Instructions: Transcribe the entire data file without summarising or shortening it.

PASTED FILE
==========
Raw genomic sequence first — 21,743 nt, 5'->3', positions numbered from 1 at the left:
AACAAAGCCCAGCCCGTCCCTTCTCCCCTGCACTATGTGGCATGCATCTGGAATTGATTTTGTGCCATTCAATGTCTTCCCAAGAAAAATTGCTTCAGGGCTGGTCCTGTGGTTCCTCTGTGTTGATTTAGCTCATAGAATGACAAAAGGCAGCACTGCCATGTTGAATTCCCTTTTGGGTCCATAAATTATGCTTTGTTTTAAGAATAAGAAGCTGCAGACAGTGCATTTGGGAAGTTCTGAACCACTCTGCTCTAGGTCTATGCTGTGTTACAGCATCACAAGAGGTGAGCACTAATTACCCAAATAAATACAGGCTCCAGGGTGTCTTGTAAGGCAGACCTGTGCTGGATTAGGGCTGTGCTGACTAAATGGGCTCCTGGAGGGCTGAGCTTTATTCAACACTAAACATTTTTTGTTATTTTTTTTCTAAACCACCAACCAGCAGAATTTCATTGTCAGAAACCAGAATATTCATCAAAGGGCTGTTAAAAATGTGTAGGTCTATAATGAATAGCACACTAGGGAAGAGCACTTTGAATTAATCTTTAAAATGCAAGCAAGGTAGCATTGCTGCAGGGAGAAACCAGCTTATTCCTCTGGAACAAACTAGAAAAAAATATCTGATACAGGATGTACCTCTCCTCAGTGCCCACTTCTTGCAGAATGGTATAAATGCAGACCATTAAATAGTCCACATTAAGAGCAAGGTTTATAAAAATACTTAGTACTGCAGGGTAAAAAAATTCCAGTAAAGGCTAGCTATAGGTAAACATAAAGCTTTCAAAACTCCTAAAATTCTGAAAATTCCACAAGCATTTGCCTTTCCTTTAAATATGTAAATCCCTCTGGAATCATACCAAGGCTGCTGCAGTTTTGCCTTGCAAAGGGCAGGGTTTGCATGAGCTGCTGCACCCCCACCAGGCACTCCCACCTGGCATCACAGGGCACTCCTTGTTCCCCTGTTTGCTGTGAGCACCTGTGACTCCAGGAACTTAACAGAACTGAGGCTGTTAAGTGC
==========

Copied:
Raw genomic sequence first — 21,743 nt, 5'->3', positions numbered from 1 at the left:
AACAAAGCCCAGCCCGTCCCTTCTCCCCTGCACTATGTGGCATGCATCTGGAATTGATTTTGTGCCATTCAATGTCTTCCCAAGAAAAATTGCTTCAGGGCTGGTCCTGTGGTTCCTCTGTGTTGATTTAGCTCATAGAATGACAAAAGGCAGCACTGCCATGTTGAATTCCCTTTTGGGTCCATAAATTATGCTTTGTTTTAAGAATAAGAAGCTGCAGACAGTGCATTTGGGAAGTTCTGAACCACTCTGCTCTAGGTCTATGCTGTGTTACAGCATCACAAGAGGTGAGCACTAATTACCCAAATAAATACAGGCTCCAGGGTGTCTTGTAAGGCAGACCTGTGCTGGATTAGGGCTGTGCTGACTAAATGGGCTCCTGGAGGGCTGAGCTTTATTCAACACTAAACATTTTTTGTTATTTTTTTTCTAAACCACCAACCAGCAGAATTTCATTGTCAGAAACCAGAATATTCATCAAAGGGCTGTTAAAAATGTGTAGGTCTATAATGAATAGCACACTAGGGAAGAGCACTTTGAATTAATCTTTAAAATGCAAGCAAGGTAGCATTGCTGCAGGGAGAAACCAGCTTATTCCTCTGGAACAAACTAGAAAAAAATATCTGATACAGGATGTACCTCTCCTCAGTGCCCACTTCTTGCAGAATGGTATAAATGCAGACCATTAAATAGTCCACATTAAGAGCAAGGTTTATAAAAATACTTAGTACTGCAGGGTAAAAAAATTCCAGTAAAGGCTAGCTATAGGTAAACATAAAGCTTTCAAAACTCCTAAAATTCTGAAAATTCCACAAGCATTTGCCTTTCCTTTAAATATGTAAATCCCTCTGGAATCATACCAAGGCTGCTGCAGTTTTGCCTTGCAAAGGGCAGGGTTTGCATGAGCTGCTGCACCCCCACCAGGCACTCCCACCTGGCATCACAGGGCACTCCTTGTTCCCCTGTTTGCTGTGAGCACCTGTGACTCCAGGAACTTAACAGAACTGAGGCTGTTAAGTGC